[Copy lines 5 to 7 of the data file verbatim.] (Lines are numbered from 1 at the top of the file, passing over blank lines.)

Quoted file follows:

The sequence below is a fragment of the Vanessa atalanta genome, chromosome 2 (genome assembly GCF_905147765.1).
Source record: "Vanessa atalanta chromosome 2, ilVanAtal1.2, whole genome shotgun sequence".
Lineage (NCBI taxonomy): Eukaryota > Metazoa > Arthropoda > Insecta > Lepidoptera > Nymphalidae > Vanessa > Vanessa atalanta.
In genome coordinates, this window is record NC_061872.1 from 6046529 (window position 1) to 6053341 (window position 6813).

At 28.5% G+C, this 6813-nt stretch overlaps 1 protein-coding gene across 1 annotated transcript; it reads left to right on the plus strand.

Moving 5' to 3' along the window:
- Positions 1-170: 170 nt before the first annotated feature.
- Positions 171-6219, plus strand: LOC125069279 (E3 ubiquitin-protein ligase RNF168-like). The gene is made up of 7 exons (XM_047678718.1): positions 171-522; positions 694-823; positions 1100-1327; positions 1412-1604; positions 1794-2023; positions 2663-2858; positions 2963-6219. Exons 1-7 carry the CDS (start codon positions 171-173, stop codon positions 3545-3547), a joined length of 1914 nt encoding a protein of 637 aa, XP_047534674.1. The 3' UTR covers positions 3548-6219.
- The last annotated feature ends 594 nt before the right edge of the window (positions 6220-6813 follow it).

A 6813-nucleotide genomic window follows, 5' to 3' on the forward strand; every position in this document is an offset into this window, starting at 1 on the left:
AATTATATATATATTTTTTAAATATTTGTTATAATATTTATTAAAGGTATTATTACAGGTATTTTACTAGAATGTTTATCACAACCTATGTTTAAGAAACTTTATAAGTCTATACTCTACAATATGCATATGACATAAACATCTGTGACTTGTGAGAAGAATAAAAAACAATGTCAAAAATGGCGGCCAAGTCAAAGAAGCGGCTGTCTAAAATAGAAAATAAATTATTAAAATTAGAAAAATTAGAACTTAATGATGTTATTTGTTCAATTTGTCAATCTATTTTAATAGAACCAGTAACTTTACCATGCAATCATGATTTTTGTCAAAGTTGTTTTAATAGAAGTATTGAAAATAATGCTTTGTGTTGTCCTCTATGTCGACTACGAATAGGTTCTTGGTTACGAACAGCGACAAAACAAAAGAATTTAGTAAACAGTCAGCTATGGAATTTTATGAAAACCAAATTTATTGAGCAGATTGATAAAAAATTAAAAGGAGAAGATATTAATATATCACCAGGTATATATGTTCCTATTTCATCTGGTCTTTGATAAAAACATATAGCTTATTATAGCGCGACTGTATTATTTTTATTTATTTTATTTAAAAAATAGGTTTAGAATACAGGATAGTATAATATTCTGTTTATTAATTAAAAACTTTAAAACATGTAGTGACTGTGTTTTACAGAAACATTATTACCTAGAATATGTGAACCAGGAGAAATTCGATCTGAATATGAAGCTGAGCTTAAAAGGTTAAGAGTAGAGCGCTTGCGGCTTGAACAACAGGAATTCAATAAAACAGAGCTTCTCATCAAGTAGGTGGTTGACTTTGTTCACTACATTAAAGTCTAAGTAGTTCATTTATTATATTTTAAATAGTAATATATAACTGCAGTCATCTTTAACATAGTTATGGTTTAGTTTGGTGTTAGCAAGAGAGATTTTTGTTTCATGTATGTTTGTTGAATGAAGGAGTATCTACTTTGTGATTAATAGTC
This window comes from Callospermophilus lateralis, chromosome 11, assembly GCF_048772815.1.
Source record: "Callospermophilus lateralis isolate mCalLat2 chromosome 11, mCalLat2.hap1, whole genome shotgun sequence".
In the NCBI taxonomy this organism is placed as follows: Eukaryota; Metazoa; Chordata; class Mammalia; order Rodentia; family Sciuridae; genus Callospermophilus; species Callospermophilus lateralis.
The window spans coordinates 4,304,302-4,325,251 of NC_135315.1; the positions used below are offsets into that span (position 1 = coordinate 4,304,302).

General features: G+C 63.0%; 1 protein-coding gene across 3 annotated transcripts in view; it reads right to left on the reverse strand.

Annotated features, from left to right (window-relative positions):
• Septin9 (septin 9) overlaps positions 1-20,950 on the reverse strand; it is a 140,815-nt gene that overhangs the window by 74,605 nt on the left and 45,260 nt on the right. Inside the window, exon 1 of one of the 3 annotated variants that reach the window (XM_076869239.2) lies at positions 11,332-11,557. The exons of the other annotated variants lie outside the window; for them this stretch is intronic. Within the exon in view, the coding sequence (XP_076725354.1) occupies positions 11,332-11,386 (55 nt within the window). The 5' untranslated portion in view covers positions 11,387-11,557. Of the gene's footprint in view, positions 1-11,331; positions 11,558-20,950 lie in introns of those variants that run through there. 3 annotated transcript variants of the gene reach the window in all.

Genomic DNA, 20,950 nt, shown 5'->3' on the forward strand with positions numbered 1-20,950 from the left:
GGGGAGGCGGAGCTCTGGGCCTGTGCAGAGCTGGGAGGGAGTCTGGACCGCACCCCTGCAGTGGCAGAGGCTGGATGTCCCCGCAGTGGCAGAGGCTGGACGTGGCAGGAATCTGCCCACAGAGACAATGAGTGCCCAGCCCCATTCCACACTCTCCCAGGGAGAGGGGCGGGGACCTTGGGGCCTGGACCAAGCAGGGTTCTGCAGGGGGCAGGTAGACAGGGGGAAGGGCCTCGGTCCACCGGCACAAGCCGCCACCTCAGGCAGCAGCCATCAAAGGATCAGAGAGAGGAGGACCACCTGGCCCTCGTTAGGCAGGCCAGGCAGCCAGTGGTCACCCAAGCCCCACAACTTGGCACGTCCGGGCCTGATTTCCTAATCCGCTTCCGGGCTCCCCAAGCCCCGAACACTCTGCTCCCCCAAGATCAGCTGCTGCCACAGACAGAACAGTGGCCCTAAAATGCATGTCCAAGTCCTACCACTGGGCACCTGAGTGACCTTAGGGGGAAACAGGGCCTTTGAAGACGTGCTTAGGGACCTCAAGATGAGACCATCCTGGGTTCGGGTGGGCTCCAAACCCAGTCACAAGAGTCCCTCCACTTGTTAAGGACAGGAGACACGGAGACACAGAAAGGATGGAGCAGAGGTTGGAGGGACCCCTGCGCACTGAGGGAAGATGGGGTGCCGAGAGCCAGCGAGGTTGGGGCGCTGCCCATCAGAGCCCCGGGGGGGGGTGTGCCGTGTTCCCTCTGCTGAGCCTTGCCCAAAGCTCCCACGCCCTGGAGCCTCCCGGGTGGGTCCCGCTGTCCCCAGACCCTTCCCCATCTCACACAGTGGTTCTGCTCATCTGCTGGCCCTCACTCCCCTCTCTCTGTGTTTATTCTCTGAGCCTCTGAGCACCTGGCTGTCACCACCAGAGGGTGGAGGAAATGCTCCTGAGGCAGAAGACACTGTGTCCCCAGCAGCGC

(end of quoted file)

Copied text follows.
At 28.5% G+C, this 6813-nt stretch overlaps 1 protein-coding gene across 1 annotated transcript; it reads left to right on the plus strand.

Moving 5' to 3' along the window:
- Positions 1-170: 170 nt before the first annotated feature.